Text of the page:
Our DC

On Friday, March 9, 2018, twelve 4th-8th graders from four Turnaround Arts: Milwaukee schools boarded a plane for Washington, DC—a city largely defined to them by what is depicted on television, on the internet, or in a textbook. Their purpose: to perform in the Turnaround Arts National Talent Show at the John F. Kennedy Center for the Performing Arts. Many of these twelve had never performed before on a national stage—let alone a stage at all, for those whose schools don’t employ arts educators and have only what we refer to as a gym-a-cafe-torium. Some of them have discovered their passion and love for the arts as a means to motivate them to higher academic and social levels, while others had been selected knowing this would be their first time ever performing! Regardless of experience, we held all the students to high expectations—not only to practice, prepare, and perform, but to represent their school, district, city, and state.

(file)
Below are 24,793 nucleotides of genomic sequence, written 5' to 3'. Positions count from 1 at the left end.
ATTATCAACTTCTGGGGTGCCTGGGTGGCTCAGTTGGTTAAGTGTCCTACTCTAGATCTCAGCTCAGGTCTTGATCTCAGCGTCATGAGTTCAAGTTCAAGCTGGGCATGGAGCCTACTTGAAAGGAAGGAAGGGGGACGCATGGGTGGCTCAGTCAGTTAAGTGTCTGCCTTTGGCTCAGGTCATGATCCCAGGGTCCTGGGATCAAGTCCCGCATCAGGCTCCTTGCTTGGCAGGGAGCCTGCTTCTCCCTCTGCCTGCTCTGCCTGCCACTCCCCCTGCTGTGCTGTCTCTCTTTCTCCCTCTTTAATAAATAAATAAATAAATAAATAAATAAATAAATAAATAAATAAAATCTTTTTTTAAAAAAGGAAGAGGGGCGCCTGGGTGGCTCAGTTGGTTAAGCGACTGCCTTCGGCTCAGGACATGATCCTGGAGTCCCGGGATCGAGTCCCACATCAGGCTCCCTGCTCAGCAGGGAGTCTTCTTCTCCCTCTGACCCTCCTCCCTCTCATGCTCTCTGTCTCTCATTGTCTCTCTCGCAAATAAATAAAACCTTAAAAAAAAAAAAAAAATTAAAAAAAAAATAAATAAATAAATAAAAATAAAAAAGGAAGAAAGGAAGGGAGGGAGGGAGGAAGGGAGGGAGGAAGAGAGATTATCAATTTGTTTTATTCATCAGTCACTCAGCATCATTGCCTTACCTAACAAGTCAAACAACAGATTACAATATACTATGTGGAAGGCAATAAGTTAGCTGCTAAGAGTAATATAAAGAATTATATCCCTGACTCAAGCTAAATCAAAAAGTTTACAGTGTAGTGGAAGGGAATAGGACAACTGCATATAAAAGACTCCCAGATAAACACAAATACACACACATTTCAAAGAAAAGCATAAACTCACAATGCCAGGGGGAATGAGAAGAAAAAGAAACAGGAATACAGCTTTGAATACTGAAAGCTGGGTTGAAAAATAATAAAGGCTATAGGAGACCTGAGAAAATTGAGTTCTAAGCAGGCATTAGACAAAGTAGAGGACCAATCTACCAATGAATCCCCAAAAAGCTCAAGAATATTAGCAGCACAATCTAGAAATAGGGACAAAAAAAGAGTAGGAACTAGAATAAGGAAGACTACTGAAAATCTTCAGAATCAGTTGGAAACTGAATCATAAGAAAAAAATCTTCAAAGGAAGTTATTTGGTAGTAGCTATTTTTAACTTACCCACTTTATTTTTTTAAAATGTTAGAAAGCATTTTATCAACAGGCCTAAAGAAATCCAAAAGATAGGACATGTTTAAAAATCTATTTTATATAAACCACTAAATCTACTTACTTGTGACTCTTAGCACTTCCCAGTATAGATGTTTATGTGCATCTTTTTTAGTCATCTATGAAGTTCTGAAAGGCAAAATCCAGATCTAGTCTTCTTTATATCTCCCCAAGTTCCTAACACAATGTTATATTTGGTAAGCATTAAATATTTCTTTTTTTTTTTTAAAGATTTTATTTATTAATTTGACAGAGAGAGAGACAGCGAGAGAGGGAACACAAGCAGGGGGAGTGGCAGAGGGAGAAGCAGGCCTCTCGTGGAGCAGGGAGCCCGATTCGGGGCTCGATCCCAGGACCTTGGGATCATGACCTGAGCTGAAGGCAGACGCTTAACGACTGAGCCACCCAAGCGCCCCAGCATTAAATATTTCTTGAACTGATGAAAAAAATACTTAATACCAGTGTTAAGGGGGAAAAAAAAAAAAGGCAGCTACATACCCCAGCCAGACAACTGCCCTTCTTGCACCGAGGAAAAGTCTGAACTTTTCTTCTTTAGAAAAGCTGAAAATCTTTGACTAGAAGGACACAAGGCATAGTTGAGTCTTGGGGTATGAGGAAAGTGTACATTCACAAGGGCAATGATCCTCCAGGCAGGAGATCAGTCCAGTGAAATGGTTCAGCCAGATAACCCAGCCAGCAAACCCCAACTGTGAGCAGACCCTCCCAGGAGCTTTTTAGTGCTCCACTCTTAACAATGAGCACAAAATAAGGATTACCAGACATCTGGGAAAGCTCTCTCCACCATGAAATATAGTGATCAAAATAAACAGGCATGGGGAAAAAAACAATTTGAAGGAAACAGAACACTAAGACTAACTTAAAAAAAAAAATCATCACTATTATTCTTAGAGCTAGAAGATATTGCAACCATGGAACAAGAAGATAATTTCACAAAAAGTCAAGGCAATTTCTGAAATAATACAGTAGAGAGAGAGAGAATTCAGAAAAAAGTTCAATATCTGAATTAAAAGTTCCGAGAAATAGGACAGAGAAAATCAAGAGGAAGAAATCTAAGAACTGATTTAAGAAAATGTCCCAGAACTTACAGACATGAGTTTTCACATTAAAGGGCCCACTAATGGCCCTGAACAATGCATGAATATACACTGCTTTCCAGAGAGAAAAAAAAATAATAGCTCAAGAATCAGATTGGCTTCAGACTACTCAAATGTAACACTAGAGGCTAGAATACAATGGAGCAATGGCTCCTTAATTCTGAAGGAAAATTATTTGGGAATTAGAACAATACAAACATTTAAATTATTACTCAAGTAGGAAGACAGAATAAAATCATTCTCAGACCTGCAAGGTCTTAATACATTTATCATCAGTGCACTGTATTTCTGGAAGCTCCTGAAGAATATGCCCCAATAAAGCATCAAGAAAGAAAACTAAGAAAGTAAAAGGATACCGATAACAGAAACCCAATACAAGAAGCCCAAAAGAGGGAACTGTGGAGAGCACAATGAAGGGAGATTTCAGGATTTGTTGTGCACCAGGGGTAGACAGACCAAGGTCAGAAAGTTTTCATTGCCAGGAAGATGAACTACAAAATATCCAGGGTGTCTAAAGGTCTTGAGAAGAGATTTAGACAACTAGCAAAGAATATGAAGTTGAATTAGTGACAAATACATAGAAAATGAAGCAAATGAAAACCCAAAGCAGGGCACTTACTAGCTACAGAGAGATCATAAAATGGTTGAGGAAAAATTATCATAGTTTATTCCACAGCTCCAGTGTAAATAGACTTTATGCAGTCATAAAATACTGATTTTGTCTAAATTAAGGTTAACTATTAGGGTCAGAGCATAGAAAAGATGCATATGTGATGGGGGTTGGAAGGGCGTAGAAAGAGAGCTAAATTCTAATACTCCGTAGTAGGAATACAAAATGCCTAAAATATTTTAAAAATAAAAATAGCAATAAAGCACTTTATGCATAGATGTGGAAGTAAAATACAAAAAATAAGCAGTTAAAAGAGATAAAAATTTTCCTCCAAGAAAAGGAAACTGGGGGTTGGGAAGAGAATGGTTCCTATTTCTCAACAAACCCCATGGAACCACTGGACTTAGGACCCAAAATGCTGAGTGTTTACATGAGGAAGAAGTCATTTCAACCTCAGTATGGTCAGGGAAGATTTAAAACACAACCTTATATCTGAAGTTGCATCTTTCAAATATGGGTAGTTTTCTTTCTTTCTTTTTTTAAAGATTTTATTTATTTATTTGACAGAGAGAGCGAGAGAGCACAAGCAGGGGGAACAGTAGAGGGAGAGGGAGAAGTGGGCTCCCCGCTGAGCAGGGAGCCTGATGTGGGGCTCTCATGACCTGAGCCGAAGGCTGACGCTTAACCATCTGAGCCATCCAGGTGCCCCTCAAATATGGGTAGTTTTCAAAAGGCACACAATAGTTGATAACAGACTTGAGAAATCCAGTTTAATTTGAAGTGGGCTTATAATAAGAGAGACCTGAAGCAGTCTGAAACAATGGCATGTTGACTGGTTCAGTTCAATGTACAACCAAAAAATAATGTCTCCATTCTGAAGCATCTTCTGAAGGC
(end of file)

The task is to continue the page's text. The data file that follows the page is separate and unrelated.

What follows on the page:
Incubating Art for Social Impact: An Interview with Halcyon Arts Lab in Washington, DC

This spring break season has seen an increase in the numbers of students, teachers, and arts advocates choosing civic engagement over a hedonistic week at the beach. As engagement in the arts for positive impact towards civic engagement and social justice continues to trend up, community building around organizations and practitioners working in social practice becomes increasingly important. So I reached out to Nicole Dowd, Program Manager of Halcyon Arts Lab—a newly launched residency and incubator program for artists working in social justice in Washington, DC—to learn insights gained from the first full year of the program. With local influences and resources ranging from Capitol Hill to an actively engaged tri-state area with interests in arts, policy, civic engagement, and everything in between, visiting artists to the Halcyon Arts Lab are welcomed into a profoundly energetic creative environment.